Remember that little home gym tease last week? Well, its got a long way to go, but one task is officially off the “to do list”. So just what was all of that fabric for? Custom room dividers! Here’s how it all went down: Most of my time was actually research (to DIY or not to DIY)…  I settled on using 2 large artists canvases suspended from the ceiling, clad in that beautiful trellis fabric.

The canvases are 30″ x 60″ in size.


Some of the tools you should keep handy for this project are: A drill, and suitable drill bit, pencil, ruler or measuring tape, screw anchors, hammer, staple gun and staples, safety glasses, of course your fabric of choice.

The hardware I used included:

Screw Hooks

Adjustable Connectors

Tape (for a decorative edge)

screwhook Ceiling Hooks.

connectors Adjustable Connectors.

hurricanetape Hurricane Tape.

I started by cutting 4 pieces of fabric to size. Making sure to leave plenty of overhang to staple to the edges of the canvas. I needed four pieces because, as this is a room divider, I wanted both sides to be identical and equally attractive.


The goal is to keep all staples to the outer edges of the canvas, they will later be concealed with the tape or option of your choice. Next… staple away my friends! This would be a good time to throw on your safety glasses. You don’t want one of those staples pinging back at’cha! If you’ve never stretched fabric before, be sure to start in the centre of one side, stretch and staple directly across on the opposite side. Repeat with the remaining 2 edges, and work your way around the canvas staple by staple, pulling the fabric taut each time. Create a tidy corner and staple down. Repeat steps on the other side of the canvas.


Now its time to cover those staples. I actually was pretty happy with this “hurricane tape”, as it had a monotone checkered pattern and a lot of sheen. It gives the impression of ribbon, without messing around with double sided tape or hot glue.


*NOTE: Pre-drill holes in both the ceiling, and the canvas, and test out how your divider hangs, before stretching the fabric. Use anchors in the ceiling when necessary. After I stretched my fabric, I used a magic marker to dot on the fabric where my pre-drilled holes were. You can use the same drill bit to pierce the fabric and taped edge.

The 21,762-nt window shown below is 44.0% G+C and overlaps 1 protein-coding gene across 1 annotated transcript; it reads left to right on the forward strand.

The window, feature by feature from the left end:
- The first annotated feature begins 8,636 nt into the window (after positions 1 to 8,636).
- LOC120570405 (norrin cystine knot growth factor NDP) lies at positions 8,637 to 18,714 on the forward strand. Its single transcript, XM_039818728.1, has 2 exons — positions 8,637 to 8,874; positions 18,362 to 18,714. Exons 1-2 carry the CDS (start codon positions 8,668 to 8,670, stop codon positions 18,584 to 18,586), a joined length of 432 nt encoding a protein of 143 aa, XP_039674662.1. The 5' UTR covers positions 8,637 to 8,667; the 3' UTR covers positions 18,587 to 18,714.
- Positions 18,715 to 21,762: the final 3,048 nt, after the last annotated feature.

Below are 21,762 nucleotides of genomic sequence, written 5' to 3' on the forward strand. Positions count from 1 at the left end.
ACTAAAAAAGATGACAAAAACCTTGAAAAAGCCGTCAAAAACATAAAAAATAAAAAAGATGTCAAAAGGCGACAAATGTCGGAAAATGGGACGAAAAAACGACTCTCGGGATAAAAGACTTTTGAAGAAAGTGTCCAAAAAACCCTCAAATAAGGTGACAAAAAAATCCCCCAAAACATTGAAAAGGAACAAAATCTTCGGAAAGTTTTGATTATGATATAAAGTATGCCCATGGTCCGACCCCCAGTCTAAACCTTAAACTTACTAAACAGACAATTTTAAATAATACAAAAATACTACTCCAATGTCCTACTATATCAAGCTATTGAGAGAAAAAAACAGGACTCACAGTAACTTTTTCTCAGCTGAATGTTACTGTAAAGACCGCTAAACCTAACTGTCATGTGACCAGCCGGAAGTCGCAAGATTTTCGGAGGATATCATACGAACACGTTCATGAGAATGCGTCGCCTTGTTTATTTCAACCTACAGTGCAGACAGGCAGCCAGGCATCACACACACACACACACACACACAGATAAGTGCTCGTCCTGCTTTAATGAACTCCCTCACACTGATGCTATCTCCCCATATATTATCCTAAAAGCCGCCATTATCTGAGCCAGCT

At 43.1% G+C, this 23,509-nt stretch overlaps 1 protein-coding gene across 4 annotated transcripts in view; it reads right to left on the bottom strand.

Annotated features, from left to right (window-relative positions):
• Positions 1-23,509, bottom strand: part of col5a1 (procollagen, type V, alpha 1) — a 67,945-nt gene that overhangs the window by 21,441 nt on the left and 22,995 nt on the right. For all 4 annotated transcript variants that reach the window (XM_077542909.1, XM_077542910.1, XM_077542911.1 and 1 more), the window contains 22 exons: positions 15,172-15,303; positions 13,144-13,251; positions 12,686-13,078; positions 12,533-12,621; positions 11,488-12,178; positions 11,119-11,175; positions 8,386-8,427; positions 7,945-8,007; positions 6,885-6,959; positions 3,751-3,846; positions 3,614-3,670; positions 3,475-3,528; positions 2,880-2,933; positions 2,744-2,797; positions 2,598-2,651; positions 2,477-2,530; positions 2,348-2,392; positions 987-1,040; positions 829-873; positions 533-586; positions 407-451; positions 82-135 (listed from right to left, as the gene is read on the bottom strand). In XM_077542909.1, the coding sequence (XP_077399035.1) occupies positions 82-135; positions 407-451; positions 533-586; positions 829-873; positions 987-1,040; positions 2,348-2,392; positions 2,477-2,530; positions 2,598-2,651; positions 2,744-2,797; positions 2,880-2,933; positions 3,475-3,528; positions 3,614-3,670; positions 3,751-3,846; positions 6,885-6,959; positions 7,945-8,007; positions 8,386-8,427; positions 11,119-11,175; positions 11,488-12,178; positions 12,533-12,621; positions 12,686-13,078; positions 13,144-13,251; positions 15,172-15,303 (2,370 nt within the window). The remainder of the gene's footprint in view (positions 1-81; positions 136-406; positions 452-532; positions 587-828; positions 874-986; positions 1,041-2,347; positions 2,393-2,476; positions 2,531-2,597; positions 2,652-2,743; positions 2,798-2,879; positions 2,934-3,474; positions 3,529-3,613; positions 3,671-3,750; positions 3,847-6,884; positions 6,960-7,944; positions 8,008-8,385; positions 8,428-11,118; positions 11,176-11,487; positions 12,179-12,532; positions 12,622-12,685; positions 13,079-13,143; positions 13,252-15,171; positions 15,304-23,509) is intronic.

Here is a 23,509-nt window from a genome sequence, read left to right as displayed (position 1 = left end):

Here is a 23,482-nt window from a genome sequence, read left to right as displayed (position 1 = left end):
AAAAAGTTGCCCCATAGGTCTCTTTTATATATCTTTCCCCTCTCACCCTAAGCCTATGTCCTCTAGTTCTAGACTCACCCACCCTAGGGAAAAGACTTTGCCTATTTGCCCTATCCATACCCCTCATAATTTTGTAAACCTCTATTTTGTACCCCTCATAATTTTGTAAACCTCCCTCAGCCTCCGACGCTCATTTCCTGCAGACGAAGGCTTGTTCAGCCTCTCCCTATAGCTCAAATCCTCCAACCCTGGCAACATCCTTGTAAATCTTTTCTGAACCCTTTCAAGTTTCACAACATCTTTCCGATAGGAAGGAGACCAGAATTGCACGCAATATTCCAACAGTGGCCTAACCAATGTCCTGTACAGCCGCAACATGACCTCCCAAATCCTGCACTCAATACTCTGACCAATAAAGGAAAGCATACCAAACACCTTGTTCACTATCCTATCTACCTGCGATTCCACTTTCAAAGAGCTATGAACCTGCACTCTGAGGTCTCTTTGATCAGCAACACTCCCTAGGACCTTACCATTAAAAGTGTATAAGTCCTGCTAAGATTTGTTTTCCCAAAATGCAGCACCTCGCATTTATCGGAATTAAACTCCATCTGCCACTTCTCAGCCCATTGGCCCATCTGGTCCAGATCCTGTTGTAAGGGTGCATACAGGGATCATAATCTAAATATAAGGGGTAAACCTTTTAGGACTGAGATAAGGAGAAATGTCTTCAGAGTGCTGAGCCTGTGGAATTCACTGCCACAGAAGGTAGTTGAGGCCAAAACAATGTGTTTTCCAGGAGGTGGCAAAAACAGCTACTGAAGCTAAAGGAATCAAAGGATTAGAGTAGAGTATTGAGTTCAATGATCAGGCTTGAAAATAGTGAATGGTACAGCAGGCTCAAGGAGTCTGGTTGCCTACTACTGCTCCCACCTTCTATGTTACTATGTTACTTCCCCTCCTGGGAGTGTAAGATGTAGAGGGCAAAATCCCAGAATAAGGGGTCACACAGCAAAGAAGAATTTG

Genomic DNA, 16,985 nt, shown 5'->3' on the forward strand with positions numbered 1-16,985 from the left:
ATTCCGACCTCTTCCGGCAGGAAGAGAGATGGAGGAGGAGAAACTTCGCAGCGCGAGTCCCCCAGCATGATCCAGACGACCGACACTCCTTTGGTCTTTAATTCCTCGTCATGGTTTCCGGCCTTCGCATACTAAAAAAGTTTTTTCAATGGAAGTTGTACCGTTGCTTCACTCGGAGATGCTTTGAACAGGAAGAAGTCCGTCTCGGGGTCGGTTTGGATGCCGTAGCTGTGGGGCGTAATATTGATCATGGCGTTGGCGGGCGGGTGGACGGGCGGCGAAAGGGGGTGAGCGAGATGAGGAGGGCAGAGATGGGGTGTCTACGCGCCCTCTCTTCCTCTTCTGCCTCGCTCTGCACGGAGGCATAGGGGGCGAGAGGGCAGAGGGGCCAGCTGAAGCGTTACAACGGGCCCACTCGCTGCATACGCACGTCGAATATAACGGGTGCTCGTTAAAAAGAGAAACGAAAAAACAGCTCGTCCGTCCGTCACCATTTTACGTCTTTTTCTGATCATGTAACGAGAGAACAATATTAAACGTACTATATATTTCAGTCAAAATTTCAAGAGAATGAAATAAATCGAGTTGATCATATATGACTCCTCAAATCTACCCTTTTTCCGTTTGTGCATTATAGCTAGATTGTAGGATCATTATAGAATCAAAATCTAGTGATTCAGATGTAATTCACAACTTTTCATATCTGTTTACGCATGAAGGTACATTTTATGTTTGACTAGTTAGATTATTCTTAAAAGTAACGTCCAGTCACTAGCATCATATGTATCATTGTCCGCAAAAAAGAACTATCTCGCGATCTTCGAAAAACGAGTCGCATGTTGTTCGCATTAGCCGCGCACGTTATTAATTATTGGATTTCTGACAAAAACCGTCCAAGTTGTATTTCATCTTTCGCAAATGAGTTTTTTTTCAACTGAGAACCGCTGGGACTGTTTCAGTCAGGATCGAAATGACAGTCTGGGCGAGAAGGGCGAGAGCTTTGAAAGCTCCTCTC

Now, just add your screw hooks! One set on each canvas, and one set to match in the ceiling. Connect the two with your adjustable connectors, set to your desired height, and you’re done!


As you can see, our little home gym has a ways to go… but these dividers have allowed us so many more options in furniture placement in the rest of the basement. We have a finished “L” shape, and the home gym is at the base of that L, with a fireplace directly across from it. Now, with these dividers, we’ll be able to put a sofa with its back to the gym. Phew!

floorplan hanging01 divider02 divider01

Costs involved in this project: Fabric: $52 Hardware: $20 2 Canvases: $100 So, all in, this project ended up around $170 for 2 large room dividers. And, we have some bonus material left over! Maybe we’ll have some throw cushions in our future…

12 Responses

  1. I think your adjustable connectors are called turnbuckles. Why do I know this? Furniture – I love when they are used in table bases.

  2. I was thinking that one might trim the cost a bit and use something other than the artist canvas. My mother has some old window screens that are lengthy and rectangular. Since they are lightweight, I might try attaching to ceiling with fishing cord or something similar.

  3. Hi – Found a picture of your cool room divider on pinterest but I don’t see any pictures here.. I would love to include your project in a round-up of room divider tutorials. Let me know if you can update the post with pictures and I’ll include it, thanks!

  4. I really love this simple solution that you came up with, and I love the fabric. I’ve been looking for yellow fabric like that for so long. Can you tell us where you found it?

    1. Thanks! This is from Fabricland (and end-of-the-bolt store), meaning stock is very affordable, but is always changing. So when I see something I like, I buy it! Unfortunately, the bolt didn’t have a proper tag on it, so I can’t even give you the designer’s name to find this exact fabric yourself. But I have been looking around on the internet a bit, hoping to discover the designer.
      Another GREAT source for fabric, if you don’t mind waiting for shipping is Quilt Home. They have a wide selection of designers and there is truly something for everyone there. My last order arrived well before I expected it to (nice bonus). And the folks at Quilt Home even gave me a phone call about the smallest of small imperfection in the fabric (we’re talking smaller than a pea size imperfection) to see if I was okay with it. Which I was, which resulted in a small discount for me. Fantastic site, highly recommend it!

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